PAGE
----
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Mack Williams: The Secret Passage of Saint Paul’s Lutheran Church

When I was considering what to write for Easter Sunday, I decided to write about a place just as dear to me as my old home on the Old Concord Road: Saint Paul’s Lutheran Church.

If I tried to write about every memory of Saint Paul’s, my “old news” would fill up the Post, leaving no room for the news which is “new,” so I will limit myself to one place in the sanctuary, unseen by most, unless they were a pastor or acolyte. In connection with this, I will also write of my time as an acolyte.

I have always been interested in “lost passages” of antiquity, even the never found, geographical “Northwest” one (I guess since no one knew it first off, it can’t be said to have been “misplaced”).

This “mystery” of Saint Paul’s is not like the “Holy Mystery” which occurs at the Sacrament of Holy Communion, but something architectural.

The “unseen” thing is beyond the altar, but contains no secret cache of “Holy Relics”( if it did , someone standing next to Luther’s sarcophagus in Wittenberg, Germany would hear a “rattling” noise, signifying bones attempting to turn themselves over).

Despite what I just said about “Holy Relics”, I do have a confession to make, but since I’m up here in Danville, where Pastor Bost is not “handy”, I’ll make it to you (and essentially, to him also, by his reading it): Despite being a “Lutheran boy”, I have always been fascinated by “splinters of the true Cross”(but thankfully, never purchased one), the Shroud of Turin”, “remnants of the sign placed above Christ’s head on the cross, and the “incorruptible bodies of the Saints’). It’s easy to see why the prevalence of this sort of thing back then got Luther all fired up.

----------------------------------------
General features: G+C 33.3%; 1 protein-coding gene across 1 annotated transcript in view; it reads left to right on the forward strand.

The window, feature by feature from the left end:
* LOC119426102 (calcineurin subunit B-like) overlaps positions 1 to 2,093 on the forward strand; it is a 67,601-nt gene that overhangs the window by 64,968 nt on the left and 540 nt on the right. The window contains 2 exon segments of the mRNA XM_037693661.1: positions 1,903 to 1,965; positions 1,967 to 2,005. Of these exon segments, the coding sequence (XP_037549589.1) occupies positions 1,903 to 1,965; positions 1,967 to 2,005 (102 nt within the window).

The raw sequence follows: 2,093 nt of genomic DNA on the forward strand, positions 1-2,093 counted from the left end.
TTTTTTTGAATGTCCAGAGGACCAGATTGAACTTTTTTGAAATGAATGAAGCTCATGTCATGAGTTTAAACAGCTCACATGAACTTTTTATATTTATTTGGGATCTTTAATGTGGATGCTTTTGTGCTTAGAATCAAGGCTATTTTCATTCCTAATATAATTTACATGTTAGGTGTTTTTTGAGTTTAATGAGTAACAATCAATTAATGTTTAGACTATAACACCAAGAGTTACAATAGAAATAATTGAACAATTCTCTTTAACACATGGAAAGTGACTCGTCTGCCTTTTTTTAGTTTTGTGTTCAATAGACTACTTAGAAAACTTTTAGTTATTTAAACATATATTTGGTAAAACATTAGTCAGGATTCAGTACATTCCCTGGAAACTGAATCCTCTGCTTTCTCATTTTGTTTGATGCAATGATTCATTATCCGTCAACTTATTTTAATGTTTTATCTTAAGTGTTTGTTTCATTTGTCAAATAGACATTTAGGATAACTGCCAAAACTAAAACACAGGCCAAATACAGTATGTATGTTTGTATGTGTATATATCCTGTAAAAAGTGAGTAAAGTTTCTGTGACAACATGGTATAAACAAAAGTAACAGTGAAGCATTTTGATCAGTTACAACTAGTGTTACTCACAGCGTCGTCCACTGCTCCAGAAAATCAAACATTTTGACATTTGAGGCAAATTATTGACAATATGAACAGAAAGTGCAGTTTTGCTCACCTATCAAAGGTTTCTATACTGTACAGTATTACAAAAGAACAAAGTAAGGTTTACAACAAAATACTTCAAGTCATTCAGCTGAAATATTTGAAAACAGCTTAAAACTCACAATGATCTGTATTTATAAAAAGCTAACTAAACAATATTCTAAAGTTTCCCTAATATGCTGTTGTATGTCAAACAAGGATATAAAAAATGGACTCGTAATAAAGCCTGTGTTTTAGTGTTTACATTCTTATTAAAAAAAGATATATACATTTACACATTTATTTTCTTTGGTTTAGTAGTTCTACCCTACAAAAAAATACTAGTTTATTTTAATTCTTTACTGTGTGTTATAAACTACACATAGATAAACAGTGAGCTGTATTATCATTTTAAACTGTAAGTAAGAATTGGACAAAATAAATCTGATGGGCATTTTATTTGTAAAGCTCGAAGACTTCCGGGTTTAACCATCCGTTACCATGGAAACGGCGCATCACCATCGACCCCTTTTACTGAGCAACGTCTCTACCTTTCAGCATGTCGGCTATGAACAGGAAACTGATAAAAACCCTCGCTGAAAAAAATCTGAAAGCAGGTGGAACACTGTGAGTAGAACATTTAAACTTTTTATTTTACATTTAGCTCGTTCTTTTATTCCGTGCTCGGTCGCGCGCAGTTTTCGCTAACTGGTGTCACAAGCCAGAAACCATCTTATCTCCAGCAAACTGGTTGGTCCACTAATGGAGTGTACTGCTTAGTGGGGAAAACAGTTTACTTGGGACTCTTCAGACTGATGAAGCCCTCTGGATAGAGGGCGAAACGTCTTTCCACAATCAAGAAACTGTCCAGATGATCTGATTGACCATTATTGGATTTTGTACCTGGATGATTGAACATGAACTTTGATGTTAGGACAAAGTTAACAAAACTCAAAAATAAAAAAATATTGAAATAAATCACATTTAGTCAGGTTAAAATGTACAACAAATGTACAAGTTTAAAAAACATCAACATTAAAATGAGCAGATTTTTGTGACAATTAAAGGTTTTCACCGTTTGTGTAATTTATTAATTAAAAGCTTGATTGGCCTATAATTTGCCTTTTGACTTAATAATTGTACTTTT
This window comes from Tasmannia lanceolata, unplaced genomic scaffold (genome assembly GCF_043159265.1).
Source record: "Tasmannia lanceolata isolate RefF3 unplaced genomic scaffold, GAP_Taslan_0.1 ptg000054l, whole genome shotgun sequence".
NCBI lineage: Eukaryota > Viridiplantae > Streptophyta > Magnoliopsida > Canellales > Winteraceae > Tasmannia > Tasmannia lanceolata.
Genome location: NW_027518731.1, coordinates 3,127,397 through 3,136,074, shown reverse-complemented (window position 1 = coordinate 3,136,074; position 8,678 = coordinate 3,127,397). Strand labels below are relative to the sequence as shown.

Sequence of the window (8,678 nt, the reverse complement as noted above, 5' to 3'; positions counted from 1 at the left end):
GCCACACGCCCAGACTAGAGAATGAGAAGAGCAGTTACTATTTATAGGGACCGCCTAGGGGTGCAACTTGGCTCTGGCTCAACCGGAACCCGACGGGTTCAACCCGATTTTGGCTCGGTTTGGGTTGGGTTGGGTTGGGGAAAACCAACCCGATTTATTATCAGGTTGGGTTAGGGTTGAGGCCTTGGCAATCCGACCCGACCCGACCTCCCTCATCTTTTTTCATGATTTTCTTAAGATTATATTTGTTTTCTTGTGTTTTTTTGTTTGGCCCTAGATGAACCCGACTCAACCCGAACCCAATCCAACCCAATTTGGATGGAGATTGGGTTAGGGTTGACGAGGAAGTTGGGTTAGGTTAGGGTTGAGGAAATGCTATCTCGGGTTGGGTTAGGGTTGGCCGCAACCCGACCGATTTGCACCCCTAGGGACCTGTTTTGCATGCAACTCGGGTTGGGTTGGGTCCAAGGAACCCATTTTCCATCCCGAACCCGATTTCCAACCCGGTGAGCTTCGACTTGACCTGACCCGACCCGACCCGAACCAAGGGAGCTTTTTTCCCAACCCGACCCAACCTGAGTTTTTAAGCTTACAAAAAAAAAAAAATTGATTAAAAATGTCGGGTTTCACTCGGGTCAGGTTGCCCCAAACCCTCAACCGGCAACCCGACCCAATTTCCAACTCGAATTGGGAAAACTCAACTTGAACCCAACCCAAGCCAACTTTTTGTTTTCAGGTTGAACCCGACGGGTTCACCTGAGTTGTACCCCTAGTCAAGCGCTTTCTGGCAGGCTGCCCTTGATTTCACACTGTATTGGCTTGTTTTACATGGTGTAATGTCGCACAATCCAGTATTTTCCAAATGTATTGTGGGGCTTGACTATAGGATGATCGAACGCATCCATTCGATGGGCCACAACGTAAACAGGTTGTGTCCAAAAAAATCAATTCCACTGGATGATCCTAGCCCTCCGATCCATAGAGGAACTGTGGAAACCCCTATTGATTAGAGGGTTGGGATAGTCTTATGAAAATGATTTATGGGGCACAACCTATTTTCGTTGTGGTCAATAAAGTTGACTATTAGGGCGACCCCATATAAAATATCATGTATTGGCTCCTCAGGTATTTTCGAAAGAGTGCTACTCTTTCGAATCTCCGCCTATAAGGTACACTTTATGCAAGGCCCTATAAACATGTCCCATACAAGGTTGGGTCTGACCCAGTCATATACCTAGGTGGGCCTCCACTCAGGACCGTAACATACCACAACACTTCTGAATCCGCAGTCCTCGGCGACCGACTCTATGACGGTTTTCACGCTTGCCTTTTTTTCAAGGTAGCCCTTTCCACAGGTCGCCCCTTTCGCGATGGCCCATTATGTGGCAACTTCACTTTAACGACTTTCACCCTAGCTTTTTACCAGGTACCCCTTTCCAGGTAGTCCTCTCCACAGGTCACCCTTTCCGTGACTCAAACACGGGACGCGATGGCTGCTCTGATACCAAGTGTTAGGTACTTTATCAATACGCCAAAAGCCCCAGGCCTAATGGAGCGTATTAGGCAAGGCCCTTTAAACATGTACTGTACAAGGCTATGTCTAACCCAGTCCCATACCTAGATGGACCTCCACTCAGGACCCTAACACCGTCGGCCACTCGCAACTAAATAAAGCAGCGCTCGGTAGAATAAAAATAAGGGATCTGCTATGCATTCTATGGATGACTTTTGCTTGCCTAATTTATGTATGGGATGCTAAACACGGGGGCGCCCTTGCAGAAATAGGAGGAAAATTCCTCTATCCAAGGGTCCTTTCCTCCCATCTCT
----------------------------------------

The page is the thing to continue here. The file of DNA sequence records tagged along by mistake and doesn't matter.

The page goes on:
Now that I have gotten you all worked up, with your mind possibly thinking back to certain scenes in the Indiana Jones movies, I will deflate all that by telling you that the “secret passage” at Saint Paul’s  is just a narrow pathway behind the chancel-altar area, from one side to the other.

To the best of my memory, the Pastor’s robes and stoles for the different Seasons of the Church are stored on one side and on the other, the tools of the acolytes (recently confirmed, with the contents of Luther’s Small Catechism still fresh in their minds) are located.

The acolytes’ “tools” include ; cross necklace, robes, fresh candles for the altar, replacement wicks for the candle lighter-extinguisher, and of course, matches ( now, probably replaced by lighters, with such lighters ideally not already being the acolytes’ personal property).

That back passageway was almost “single-file” narrow, but in no way as constricting as the “eye of a needle.”

After being guided by Pastor Floyd W. Bost through that secret “tunnel” and readied for our acolyte duty, we emerged into the open, lit the candles, then sat till the end of the service in chairs specifically placed for us in that “Holy of Holies” section of the church.

I remember sitting there, being “on view” by the congregation, so “nose-picking” was definitely out of the question (being shy, I never did that in public anyway).

Pastor Bost is now, and was then, always an excellent speaker, so I never had to worry about falling asleep, or something even worse, that reflexive “jerk” one gets (and everyone sees) when he realizes he has just slipped over slumber’s threshold.

I remember sitting there, not wishing to stare into the eyes of the members of the congregation, so I gazed at Biblical scenes depicted in Saint Paul’s beautiful stained glass windows.

In addition, I always took note of one stained glass pane containing the “Spiritus Gladius”, the Christian version of the Roman battle sword which preserved,for a while, the “Pax Romana.” In its church depiction, it can be thought of as benevolently cutting through the soul with a different message.

Following our extinction of the candles, my companion acolyte and I disappeared back into that “secret” area to leave our robes and “fire equipment.”

The “Grand Gallery” of Khufu’s Great Pyramid on the Gizah Plateau can be thought of as a passage to the afterlife.

The “secret passage of Saint Paul’s Lutheran Church” does no less, playing its part in the lives of Confirmation’s young graduates as they navigate their way through this life and beyond.

 

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